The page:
Dixieland Band’s daughters have sired two Kentucky Derby winners: Monarchos and Street Sense. His son Dixie Union sired Belmont Stakes winner Union Rags.
Slow Sands also had some historic breeding on her dam’s side. She was out of Slow Down, a stakes winning mare sired by Seattle Slew. Seattle Slew not only won the Triple Crown in 1977, but also became a prominent producer while at stud. Like Dixieland Band, Slow Down was out of a Grade 1 winning mare named Corrazona.
Clearly, King Guillermo had inherited a lot of potential talent from his dam Slow Sands. The colt’s sire Uncle Mo is obviously no slouch either. He was a two-time Grade 1 winner and has been a wonderful stallion for Coolmore. Among his countless notable progeny are Kentucky Derby winner Nyquist and three-time Grade 1 winner Bast.
Uncle Mo is sired by Indian Charlie, who was the favorite for the Kentucky Derby in 1998. He ultimately finished third and was retired without racing again. Indian Charlie proved himself to be a successful sire, with 65 stakes winners and four champions.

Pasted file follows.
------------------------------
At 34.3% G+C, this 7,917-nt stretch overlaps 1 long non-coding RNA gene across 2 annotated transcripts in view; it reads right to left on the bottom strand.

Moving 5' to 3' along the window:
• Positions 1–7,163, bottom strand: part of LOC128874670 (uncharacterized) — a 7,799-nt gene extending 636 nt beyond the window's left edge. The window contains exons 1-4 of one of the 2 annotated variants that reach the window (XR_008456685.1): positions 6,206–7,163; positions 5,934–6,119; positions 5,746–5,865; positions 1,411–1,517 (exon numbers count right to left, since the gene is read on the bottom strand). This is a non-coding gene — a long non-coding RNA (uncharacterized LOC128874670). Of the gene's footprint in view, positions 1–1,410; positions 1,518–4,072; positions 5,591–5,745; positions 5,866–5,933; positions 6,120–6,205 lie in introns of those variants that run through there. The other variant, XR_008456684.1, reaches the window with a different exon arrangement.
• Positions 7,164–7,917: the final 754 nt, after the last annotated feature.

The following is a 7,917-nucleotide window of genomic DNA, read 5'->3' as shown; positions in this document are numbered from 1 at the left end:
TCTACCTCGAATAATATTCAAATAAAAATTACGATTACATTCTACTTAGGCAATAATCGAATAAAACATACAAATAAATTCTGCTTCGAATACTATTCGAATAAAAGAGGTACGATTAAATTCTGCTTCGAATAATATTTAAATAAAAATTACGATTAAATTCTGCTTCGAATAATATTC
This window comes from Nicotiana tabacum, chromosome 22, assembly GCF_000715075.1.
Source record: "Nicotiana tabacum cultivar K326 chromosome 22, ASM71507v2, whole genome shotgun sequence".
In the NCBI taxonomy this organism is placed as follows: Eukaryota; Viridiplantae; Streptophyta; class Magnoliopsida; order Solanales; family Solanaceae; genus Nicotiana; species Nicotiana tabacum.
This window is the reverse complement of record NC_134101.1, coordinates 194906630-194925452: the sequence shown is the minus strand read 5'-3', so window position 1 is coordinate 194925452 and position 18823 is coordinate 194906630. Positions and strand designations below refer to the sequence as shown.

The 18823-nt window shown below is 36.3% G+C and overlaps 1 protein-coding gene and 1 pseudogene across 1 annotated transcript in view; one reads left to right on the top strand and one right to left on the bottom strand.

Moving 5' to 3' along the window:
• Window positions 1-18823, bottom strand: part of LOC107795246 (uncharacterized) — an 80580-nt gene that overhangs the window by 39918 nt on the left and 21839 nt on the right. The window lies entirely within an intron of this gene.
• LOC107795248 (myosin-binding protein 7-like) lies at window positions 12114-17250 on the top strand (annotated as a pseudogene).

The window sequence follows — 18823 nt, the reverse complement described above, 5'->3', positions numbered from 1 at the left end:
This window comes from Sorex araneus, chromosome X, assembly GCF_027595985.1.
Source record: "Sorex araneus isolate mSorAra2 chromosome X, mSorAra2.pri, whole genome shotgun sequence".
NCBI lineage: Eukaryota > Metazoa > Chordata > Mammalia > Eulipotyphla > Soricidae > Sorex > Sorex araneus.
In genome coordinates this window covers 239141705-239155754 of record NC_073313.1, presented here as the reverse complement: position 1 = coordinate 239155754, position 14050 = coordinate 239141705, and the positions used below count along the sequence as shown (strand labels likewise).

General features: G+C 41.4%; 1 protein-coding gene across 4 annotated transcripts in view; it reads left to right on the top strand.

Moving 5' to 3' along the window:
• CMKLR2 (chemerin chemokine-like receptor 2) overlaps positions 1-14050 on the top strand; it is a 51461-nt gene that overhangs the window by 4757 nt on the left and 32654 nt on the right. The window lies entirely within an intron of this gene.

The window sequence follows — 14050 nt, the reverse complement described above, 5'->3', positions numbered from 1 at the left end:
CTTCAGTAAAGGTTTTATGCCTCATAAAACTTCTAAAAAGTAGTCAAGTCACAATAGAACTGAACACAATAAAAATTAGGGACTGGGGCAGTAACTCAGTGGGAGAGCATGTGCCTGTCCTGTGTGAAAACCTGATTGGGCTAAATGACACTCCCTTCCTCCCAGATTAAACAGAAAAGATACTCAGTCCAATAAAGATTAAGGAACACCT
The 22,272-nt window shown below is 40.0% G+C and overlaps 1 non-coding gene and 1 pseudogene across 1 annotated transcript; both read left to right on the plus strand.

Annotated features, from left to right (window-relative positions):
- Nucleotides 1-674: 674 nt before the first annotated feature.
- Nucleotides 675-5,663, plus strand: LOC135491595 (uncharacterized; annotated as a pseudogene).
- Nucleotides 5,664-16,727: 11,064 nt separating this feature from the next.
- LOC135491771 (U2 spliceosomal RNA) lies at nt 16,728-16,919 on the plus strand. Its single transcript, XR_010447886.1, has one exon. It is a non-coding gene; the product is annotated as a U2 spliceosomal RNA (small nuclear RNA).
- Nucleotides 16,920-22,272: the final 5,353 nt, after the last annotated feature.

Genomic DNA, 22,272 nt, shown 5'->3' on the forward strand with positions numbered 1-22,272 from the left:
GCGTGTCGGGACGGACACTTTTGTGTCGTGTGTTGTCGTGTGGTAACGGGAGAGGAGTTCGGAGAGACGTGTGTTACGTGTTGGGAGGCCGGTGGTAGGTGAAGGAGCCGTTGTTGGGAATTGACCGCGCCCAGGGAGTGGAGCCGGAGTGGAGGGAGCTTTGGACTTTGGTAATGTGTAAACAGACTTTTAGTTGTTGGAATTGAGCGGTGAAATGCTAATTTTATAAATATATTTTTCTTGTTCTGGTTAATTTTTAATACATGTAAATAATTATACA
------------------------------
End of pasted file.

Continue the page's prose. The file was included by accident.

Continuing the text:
Uncle Mo is out of the stakes-placed mare Playa Maya, sired by Grade 1 winner and successful Claiborne stallion Arch. Arch sired four champions and is the broodmare sire of Kentucky Derby and Preakness Stakes winner I’ll Have Another.
Additionally, Uncle Mo is known to pair well with mares from the Seattle Slew line. Slow Sands fits this bill.
King Guillermo has “classic winner” written all over his pedigree, so it was a bit surprising when he RNA’d at the Keeneland September Yearling Sale in 2018. He returned to the sales ring after training in Florida for a year, and this time hammered at $150,000. That price has turned out to be quite the bargain for his owner Victor Martinez, a retired five-time MLB All-Star.
Martinez had always planned to get into horse racing, but didn’t transition to this sport until he retired. “We come from a place in Venezuela, Ciudad Bolivar, that used to have a racetrack,” he said to Mike Kane of Thoroughbred News Service. “We always liked horse racing. We were never into betting. We just went to the racetrack and watched the horse races. When I was playing baseball I really didn’t have time to get involved in any of that. So it was when I retire maybe I can buy a couple of horses and we can go out there and have fun to see them race.”